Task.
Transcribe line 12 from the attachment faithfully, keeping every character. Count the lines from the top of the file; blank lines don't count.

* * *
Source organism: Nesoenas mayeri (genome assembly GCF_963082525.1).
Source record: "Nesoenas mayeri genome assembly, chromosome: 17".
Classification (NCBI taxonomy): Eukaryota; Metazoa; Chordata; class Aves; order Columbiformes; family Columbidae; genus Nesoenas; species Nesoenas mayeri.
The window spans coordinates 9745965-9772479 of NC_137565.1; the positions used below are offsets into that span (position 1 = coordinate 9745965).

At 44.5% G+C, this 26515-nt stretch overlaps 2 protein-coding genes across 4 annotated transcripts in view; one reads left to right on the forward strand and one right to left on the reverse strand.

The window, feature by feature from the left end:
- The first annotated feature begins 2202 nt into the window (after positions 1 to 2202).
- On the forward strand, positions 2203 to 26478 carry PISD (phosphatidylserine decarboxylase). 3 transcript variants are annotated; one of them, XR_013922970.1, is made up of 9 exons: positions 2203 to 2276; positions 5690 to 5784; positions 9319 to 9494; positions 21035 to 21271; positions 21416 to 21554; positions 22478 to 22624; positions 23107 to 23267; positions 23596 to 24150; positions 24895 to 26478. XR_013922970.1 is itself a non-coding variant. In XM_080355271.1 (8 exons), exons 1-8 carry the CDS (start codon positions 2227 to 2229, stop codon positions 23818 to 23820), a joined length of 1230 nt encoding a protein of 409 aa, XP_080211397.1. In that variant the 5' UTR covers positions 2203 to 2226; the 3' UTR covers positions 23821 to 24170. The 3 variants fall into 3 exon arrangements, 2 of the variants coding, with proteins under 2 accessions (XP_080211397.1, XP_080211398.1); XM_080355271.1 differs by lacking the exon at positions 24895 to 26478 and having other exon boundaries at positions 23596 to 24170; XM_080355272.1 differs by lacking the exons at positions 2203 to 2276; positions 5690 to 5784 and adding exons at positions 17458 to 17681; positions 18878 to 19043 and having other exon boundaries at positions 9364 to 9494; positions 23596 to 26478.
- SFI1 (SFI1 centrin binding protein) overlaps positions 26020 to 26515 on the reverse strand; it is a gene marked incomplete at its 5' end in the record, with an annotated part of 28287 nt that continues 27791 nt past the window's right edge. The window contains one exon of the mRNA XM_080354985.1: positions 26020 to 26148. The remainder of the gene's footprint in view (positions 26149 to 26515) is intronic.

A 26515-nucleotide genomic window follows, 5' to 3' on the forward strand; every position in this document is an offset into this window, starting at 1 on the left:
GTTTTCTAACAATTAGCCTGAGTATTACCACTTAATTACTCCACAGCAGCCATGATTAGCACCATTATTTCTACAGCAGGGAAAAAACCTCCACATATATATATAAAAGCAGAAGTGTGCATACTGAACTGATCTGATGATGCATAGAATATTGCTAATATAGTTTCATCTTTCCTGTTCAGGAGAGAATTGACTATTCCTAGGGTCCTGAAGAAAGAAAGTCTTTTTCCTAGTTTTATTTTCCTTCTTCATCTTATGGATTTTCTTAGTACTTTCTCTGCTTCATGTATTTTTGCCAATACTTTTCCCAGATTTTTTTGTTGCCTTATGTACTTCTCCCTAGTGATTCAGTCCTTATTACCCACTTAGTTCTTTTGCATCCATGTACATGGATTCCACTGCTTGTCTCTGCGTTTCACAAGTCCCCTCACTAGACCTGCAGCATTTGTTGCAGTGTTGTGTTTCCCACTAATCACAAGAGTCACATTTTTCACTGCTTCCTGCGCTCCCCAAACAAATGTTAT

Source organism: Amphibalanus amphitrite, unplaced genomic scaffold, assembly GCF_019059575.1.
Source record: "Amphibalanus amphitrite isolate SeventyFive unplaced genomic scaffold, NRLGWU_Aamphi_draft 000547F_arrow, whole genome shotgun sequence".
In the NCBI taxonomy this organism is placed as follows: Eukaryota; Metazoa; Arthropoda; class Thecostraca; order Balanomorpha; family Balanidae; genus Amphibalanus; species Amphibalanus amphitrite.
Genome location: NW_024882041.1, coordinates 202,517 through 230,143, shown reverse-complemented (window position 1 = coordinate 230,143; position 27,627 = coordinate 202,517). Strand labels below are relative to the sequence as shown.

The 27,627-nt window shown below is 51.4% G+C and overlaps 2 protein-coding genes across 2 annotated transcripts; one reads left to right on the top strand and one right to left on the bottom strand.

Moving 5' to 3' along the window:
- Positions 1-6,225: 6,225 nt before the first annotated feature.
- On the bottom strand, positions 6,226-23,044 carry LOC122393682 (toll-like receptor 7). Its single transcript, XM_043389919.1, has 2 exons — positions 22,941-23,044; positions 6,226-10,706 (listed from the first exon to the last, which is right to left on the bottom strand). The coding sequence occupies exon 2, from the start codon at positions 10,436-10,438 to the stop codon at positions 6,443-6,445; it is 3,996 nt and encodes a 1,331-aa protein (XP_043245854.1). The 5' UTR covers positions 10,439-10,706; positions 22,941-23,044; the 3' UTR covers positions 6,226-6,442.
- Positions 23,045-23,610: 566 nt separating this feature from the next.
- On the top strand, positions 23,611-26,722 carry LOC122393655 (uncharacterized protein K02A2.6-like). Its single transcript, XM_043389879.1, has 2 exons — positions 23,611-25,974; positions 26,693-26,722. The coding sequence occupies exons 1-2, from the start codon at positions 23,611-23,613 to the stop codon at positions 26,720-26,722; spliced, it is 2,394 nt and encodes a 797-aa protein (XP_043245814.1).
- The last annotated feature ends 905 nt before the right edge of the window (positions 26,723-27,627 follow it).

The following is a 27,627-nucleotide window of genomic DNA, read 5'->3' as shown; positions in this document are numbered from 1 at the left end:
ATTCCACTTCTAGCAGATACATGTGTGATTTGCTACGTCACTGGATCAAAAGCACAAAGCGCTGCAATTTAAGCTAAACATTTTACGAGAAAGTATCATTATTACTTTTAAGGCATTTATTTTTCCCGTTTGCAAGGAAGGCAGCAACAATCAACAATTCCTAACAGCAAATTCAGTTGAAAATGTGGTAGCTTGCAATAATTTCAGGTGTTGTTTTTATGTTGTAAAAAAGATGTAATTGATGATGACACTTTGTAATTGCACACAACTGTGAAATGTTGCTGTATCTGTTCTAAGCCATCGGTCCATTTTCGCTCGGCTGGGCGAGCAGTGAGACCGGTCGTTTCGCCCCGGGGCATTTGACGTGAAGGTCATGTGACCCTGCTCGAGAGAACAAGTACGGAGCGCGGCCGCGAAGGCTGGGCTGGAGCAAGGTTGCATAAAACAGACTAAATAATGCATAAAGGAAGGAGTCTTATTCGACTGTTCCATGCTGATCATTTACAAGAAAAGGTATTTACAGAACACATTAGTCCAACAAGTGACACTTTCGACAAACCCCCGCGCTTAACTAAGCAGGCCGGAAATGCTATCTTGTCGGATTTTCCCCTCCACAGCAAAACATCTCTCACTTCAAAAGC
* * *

Source organism: Amphibalanus amphitrite, unplaced genomic scaffold, assembly GCF_019059575.1.